“There are a lot of risks that are not covered in this report that we analyse on a day-to-day basis,” said Emmanuel Weyd, co-author of the report, ‘Crisis of corporate confidence: where is the risk of contagion?’. “But what we have done here is provided a road map to investors on some of the key issues currently being focussed on by the market.”
Weyd, who co-heads JP Morgan’s European credit research team, added that while the overall score was important, a score of three in a specific category meant a company was significantly exposed to any negative market sentiment in that area. For example, if market sentiment switched to a company’s exposure to pension liabilities, credits like BT Group, Electricite de France, General Motors and ThyssenKrupp would probably see a sharp widening of their credit default swap spreads. All four companies scored a ‘three’ in the pensions liability category in JP Morgan’s research.
ABB, Alstom, British Airways, British Energy, Deutsche Telekom, Fiat, France Telecom, Invensys, Repsol-YPF, Rhodia and Vivendi Universal would all be exposed were a company to hit trouble due to its financial leverage. Cable & Wireless, Deutsche Telekom, France Telecom, General Electric, RWE, Telefonica, Tyco, Vivendi Universal and Vodafone are most exposed to sentiment on fast-growth M&A.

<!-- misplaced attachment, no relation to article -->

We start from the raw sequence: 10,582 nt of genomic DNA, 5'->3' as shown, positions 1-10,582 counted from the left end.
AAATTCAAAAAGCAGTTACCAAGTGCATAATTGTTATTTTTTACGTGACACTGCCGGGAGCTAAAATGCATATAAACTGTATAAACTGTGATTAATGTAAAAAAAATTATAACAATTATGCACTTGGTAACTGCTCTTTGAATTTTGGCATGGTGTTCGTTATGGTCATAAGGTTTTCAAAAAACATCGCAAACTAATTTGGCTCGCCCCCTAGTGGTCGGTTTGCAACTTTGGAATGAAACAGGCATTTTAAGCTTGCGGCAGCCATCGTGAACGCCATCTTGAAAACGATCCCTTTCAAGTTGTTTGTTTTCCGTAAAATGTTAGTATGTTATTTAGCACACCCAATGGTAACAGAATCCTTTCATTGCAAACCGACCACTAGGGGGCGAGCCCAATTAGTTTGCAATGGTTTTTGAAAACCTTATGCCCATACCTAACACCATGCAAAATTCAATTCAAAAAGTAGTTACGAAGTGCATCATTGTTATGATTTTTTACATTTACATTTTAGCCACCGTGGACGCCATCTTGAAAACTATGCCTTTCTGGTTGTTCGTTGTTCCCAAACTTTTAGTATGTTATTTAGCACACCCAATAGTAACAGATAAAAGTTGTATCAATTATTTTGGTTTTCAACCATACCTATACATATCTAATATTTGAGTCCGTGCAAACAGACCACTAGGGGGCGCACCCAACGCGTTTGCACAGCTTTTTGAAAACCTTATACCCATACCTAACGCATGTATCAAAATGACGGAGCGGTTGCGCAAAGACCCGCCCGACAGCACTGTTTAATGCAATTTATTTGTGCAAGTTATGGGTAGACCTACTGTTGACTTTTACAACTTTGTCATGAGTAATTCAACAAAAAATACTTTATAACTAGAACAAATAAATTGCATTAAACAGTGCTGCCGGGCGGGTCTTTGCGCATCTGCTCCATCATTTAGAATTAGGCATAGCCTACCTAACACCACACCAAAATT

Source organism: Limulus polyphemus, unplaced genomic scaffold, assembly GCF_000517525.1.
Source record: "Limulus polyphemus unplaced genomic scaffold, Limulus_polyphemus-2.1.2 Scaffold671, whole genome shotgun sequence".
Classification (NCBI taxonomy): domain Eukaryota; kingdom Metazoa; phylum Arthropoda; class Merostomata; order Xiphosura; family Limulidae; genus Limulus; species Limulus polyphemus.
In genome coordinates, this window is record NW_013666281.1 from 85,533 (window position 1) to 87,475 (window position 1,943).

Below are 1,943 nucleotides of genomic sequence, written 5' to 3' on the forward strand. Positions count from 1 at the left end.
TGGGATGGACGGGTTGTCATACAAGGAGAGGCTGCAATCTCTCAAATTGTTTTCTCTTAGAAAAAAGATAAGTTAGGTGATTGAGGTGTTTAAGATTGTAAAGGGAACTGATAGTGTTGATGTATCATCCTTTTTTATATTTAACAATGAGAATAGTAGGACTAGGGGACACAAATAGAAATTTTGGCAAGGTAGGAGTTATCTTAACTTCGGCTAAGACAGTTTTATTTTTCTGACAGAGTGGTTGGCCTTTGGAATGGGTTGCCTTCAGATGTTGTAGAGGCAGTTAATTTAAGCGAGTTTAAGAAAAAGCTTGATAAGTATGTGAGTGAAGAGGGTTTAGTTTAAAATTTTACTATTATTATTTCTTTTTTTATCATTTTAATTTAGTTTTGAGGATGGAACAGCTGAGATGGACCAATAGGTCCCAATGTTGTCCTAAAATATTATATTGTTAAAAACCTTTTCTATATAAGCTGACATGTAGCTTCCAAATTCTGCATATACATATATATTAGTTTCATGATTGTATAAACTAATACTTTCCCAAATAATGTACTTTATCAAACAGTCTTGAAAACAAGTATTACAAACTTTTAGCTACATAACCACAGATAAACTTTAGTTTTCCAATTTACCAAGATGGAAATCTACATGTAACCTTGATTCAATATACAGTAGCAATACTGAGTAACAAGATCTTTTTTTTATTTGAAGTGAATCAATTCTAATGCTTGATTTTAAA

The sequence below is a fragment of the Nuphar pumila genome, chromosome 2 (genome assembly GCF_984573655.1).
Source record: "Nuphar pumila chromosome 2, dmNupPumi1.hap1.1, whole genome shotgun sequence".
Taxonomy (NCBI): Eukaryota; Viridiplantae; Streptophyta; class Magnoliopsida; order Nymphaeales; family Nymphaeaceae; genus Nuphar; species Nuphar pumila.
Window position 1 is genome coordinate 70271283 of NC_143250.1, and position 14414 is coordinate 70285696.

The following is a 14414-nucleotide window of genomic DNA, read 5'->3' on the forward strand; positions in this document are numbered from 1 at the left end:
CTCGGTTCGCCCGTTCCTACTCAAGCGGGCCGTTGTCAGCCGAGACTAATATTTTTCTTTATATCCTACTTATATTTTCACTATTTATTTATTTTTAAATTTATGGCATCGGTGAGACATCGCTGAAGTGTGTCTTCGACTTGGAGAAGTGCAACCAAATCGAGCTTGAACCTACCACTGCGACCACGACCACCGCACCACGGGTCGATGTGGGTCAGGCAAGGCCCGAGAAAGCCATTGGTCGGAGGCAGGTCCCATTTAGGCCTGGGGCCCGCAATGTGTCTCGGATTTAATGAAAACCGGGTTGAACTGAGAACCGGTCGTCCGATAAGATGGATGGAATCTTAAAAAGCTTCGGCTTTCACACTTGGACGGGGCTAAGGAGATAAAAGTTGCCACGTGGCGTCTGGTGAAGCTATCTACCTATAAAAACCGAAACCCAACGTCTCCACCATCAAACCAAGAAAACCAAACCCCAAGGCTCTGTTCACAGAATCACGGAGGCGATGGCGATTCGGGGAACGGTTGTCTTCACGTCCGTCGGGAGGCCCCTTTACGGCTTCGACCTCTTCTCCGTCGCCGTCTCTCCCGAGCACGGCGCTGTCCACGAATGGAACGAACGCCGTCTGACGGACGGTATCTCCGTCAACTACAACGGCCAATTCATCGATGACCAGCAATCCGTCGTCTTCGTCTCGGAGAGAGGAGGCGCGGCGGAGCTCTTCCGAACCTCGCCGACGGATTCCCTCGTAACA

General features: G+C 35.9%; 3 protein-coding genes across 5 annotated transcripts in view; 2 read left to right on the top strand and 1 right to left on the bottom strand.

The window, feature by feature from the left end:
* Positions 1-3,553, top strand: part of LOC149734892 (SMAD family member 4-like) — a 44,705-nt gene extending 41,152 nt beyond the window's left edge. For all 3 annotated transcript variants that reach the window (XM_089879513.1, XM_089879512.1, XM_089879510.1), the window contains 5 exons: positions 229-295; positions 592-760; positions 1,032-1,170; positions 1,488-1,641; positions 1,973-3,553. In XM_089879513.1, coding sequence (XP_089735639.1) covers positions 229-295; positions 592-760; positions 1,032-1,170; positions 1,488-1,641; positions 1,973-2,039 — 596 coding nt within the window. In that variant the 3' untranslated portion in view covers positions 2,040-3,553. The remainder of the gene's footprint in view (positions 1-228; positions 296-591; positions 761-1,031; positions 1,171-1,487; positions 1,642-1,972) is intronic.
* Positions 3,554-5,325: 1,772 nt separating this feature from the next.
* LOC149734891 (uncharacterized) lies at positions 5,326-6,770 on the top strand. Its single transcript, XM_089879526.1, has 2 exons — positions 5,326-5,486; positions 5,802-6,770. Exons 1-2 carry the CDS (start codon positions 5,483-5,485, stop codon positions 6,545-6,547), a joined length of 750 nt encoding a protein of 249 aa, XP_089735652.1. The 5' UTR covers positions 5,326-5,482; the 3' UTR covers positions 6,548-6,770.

Those most likely to be hit by further disclosure scandals included: ABB, Alstom, Fiat, France Telecom, Rhodia, Rolls-Royce, Stagecoach, Tyco, Vivendi Universal and Volkswagen. Meanwhile, Deutsche Telekom, Fiat, France Telecom, General Electric, Tyco and Vivendi Universal have the most acute exposure due to debt funding levels; while those at greatest risk due to asset disposals were ABB, Alcatel, Deutsche Telekom, Ericsson, Fiat, France Telecom, Invensys, Rhodia, Tyco, Vivendi Environnement and Vivendi Universal.
Those exposed to negative market sentiment due to similarities in structure to WorldCom were: ABB, Alcatel, Cable & Wireless, Deutsche Telekom, Ericsson, France Telecom, mmO2, Tyco and Vivendi Universal.